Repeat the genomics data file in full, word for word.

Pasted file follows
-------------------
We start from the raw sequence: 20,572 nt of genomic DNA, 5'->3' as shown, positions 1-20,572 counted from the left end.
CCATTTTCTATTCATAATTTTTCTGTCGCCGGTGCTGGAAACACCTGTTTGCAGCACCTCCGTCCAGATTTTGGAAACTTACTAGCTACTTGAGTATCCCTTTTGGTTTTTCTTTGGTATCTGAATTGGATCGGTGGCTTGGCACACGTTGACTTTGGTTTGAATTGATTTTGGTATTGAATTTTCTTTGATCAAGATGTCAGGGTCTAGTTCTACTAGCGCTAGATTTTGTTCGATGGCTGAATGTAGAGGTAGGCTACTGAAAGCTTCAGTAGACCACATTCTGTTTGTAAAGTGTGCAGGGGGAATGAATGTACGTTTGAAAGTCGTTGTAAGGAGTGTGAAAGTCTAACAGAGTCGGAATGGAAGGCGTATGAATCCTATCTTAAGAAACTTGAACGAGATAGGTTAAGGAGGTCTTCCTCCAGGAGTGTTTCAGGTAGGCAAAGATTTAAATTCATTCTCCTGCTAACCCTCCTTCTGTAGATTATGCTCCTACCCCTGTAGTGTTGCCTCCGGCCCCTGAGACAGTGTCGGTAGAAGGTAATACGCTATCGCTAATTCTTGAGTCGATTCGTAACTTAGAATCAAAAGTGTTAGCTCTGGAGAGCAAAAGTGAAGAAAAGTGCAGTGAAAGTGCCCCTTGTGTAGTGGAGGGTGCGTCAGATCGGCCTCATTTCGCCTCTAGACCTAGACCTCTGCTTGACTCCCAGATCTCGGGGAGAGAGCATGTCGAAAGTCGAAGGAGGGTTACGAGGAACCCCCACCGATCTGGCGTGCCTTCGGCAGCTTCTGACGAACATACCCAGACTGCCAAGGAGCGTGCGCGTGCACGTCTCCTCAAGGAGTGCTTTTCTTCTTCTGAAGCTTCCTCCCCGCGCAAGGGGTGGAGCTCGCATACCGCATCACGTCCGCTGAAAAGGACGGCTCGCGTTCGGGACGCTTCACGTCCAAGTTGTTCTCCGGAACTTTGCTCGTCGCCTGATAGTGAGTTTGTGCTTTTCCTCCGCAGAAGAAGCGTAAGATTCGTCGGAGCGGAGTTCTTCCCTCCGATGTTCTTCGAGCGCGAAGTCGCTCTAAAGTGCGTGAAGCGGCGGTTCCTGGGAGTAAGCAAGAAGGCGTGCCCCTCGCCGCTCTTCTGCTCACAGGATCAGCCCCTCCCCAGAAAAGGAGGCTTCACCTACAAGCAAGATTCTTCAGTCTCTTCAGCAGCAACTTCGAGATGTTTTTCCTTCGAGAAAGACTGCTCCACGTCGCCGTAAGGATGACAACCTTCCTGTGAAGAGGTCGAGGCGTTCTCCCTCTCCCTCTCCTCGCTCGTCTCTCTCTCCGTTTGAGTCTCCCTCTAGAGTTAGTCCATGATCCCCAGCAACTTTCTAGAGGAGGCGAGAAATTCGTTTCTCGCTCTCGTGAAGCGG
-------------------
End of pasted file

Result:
We start from the raw sequence: 20,572 nt of genomic DNA, 5'->3' as shown, positions 1-20,572 counted from the left end.
CCATTTTCTATTCATAATTTTTCTGTCGCCGGTGCTGGAAACACCTGTTTGCAGCACCTCCGTCCAGATTTTGGAAACTTACTAGCTACTTGAGTATCCCTTTTGGTTTTTCTTTGGTATCTGAATTGGATCGGTGGCTTGGCACACGTTGACTTTGGTTTGAATTGATTTTGGTATTGAATTTTCTTTGATCAAGATGTCAGGGTCTAGTTCTACTAGCGCTAGATTTTGTTCGATGGCTGAATGTAGAGGTAGGCTACTGAAAGCTTCAGTAGACCACATTCTGTTTGTAAAGTGTGCAGGGGGAATGAATGTACGTTTGAAAGTCGTTGTAAGGAGTGTGAAAGTCTAACAGAGTCGGAATGGAAGGCGTATGAATCCTATCTTAAGAAACTTGAACGAGATAGGTTAAGGAGGTCTTCCTCCAGGAGTGTTTCAGGTAGGCAAAGATTTAAATTCATTCTCCTGCTAACCCTCCTTCTGTAGATTATGCTCCTACCCCTGTAGTGTTGCCTCCGGCCCCTGAGACAGTGTCGGTAGAAGGTAATACGCTATCGCTAATTCTTGAGTCGATTCGTAACTTAGAATCAAAAGTGTTAGCTCTGGAGAGCAAAAGTGAAGAAAAGTGCAGTGAAAGTGCCCCTTGTGTAGTGGAGGGTGCGTCAGATCGGCCTCATTTCGCCTCTAGACCTAGACCTCTGCTTGACTCCCAGATCTCGGGGAGAGAGCATGTCGAAAGTCGAAGGAGGGTTACGAGGAACCCCCACCGATCTGGCGTGCCTTCGGCAGCTTCTGACGAACATACCCAGACTGCCAAGGAGCGTGCGCGTGCACGTCTCCTCAAGGAGTGCTTTTCTTCTTCTGAAGCTTCCTCCCCGCGCAAGGGGTGGAGCTCGCATACCGCATCACGTCCGCTGAAAAGGACGGCTCGCGTTCGGGACGCTTCACGTCCAAGTTGTTCTCCGGAACTTTGCTCGTCGCCTGATAGTGAGTTTGTGCTTTTCCTCCGCAGAAGAAGCGTAAGATTCGTCGGAGCGGAGTTCTTCCCTCCGATGTTCTTCGAGCGCGAAGTCGCTCTAAAGTGCGTGAAGCGGCGGTTCCTGGGAGTAAGCAAGAAGGCGTGCCCCTCGCCGCTCTTCTGCTCACAGGATCAGCCCCTCCCCAGAAAAGGAGGCTTCACCTACAAGCAAGATTCTTCAGTCTCTTCAGCAGCAACTTCGAGATGTTTTTCCTTCGAGAAAGACTGCTCCACGTCGCCGTAAGGATGACAACCTTCCTGTGAAGAGGTCGAGGCGTTCTCCCTCTCCCTCTCCTCGCTCGTCTCTCTCTCCGTTTGAGTCTCCCTCTAGAGTTAGTCCATGATCCCCAGCAACTTTCTAGAGGAGGCGAGAAATTCGTTTCTCGCTCTCGTGAAGCGG